Preparing an onboarding guide. A thorough onboarding guide is the key to an easy landing for a new CEO. It should cover a wide range of topics:
Only the current (or interim) CEO can possibly write such a significant guide. The organization's management team and other staff may contribute to certain sections, such as the recommended reading list, program summaries, and summary of current activities.
Executive recruiters often say that a critical factor in ensuring success in a new CEO's first year is a strong onboarding process. AAMI's process included multiple steps and a team approach. The staff was invited to develop a checklist of actions they could take to help welcome the new CEO. It included a "tips for the newbie" sheet; a guide to jargon, acronyms, and their meaning; welcome signs; an all-staff breakfast on the new CEO's first day; and departmental briefings.
More important than what was on the checklist was how it was developed: This was not a top-down document. Staff created it on their own during an all-staff meeting, and individuals volunteered to contribute to the tasks on the list. Some of the items have been added to AAMI's onboarding process for all new employees because they were so helpful, especially the jargon list.
The AAMI executive committee hired an onboarding coach to support the new CEO in his first year. The first year can be overwhelming for any new CEO, and so having an onboarding coach six, nine, or even 12 months into the new position provides significant ongoing support, long after anyone still thinks of the new leader as new.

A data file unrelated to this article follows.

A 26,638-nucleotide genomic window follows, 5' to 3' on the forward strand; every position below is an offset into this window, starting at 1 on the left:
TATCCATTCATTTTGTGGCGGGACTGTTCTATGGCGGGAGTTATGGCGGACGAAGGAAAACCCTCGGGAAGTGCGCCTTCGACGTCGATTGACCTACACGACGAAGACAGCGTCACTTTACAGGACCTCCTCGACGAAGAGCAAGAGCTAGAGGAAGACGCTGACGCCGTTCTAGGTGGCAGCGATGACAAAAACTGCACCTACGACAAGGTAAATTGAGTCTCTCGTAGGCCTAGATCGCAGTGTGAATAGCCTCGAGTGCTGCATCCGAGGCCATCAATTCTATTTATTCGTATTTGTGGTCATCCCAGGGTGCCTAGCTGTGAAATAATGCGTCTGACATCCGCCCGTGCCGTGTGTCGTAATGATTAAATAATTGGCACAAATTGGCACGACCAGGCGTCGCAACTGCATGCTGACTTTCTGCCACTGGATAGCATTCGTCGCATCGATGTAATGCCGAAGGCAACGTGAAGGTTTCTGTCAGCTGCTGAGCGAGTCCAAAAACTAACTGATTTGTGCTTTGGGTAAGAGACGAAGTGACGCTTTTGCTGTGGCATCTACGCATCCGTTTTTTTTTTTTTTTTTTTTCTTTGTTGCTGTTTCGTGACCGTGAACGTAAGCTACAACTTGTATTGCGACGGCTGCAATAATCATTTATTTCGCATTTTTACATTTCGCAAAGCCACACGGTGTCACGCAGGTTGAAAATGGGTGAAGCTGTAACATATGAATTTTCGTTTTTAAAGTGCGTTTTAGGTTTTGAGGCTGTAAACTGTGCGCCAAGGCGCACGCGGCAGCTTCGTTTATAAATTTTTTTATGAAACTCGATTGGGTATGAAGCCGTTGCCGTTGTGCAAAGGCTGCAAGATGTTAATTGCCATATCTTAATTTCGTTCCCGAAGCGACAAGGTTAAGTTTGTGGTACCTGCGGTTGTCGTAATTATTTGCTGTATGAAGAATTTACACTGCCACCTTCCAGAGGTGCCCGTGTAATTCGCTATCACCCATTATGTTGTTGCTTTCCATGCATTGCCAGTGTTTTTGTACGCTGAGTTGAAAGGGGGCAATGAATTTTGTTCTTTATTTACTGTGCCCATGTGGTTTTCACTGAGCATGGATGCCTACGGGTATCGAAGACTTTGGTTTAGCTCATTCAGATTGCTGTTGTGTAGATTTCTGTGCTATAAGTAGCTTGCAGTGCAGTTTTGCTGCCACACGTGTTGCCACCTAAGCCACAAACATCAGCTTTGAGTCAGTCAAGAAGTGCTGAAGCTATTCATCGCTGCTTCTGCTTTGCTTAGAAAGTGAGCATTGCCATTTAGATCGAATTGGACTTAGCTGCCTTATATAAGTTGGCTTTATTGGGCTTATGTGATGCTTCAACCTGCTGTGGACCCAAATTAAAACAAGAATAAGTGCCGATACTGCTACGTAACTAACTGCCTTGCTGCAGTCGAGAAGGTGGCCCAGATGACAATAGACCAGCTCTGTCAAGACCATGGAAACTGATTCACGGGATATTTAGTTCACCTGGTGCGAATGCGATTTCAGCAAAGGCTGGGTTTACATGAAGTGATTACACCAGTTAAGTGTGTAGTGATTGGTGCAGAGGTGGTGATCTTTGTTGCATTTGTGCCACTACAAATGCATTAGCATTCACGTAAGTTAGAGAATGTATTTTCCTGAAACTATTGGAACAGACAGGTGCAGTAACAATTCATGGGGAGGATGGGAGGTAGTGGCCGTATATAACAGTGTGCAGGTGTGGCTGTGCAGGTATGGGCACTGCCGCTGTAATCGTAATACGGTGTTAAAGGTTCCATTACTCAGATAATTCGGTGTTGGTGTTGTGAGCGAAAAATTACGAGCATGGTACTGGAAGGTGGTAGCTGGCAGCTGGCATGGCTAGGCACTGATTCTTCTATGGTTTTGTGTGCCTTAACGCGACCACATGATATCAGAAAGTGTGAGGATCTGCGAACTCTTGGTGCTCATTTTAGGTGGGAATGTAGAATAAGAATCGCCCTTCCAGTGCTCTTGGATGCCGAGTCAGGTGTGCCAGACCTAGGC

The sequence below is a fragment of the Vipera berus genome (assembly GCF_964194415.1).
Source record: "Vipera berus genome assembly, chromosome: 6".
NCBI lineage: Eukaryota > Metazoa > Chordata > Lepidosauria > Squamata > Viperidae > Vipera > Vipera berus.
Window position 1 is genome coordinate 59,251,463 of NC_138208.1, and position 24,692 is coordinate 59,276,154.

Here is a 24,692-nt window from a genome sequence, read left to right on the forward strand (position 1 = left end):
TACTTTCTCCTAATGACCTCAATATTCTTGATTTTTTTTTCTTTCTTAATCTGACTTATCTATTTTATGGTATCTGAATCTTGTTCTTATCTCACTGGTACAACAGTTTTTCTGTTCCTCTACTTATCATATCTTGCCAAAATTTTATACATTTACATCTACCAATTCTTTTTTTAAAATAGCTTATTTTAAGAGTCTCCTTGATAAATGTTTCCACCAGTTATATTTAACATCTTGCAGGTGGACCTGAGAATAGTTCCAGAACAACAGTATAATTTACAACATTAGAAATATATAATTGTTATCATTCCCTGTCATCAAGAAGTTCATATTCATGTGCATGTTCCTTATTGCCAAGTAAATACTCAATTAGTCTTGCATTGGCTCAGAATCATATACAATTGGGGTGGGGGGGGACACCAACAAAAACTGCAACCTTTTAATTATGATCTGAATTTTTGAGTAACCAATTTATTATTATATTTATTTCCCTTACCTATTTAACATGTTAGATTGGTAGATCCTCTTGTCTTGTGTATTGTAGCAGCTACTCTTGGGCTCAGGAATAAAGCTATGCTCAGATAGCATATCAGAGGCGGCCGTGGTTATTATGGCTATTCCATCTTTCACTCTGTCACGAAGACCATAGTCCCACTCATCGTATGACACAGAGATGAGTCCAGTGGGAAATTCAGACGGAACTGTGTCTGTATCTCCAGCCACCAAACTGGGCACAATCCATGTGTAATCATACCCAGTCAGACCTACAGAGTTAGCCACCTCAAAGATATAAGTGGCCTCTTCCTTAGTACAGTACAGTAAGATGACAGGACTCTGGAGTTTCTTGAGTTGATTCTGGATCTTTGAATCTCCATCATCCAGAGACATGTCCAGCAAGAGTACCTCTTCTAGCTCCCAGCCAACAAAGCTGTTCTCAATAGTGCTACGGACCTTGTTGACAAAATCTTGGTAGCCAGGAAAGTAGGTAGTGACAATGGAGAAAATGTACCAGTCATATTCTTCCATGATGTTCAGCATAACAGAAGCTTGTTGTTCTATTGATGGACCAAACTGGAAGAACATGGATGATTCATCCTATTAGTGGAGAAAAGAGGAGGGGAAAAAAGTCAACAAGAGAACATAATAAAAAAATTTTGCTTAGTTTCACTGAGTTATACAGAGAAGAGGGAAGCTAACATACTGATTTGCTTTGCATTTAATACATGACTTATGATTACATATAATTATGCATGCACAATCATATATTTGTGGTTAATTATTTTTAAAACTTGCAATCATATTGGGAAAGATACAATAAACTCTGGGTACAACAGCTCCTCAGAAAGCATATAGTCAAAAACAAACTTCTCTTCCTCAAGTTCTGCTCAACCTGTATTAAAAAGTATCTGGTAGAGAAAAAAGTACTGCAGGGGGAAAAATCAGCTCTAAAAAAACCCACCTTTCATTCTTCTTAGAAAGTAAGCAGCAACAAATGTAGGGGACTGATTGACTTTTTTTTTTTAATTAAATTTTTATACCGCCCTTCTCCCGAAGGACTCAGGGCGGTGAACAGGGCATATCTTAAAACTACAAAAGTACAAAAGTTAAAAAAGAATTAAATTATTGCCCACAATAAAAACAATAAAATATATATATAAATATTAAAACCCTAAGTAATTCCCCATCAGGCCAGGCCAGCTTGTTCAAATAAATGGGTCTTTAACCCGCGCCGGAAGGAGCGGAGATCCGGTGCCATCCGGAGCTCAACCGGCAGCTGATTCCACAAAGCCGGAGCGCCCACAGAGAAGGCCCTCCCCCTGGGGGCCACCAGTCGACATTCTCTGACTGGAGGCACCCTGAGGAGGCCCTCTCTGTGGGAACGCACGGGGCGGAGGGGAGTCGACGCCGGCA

Finally, in many organizations, it may be appropriate to mark the transfer of leadership in a formal way. At my executive coach's suggestion, I hosted a brief ceremony during the all-staff breakfast to turn over the keys to the office, with something celebratory, something fun, and something more serious: I presented a 12-inch, three-dimensional, glitter-coated cardboard cutout of a key, complete with AAMI's logo, along with a bottle of champagne and three books that had helped me when I was new in the CEO role.
The final piece to a successful transition out of the role of CEO is the "out" part. Like onboarding, outboarding is often given short shrift. For me, the full year of preparing AAMI for a new CEO was also a full year of transition out of a long career as a fully engaged professional leader. Letting go of that role, and the self-image that goes along with it, does not just happen on the last day of work. It's a transition process just as important as the search and onboarding of the new leader, and the outgoing executive can expect it to take some time.
As difficult as it can be, letting go is the last, crucial requirement of good leadership.
Mary Logan, CAE, is immediate past president and CEO of the Association for the Advancement of Medical Instrumentation. Email: [email protected]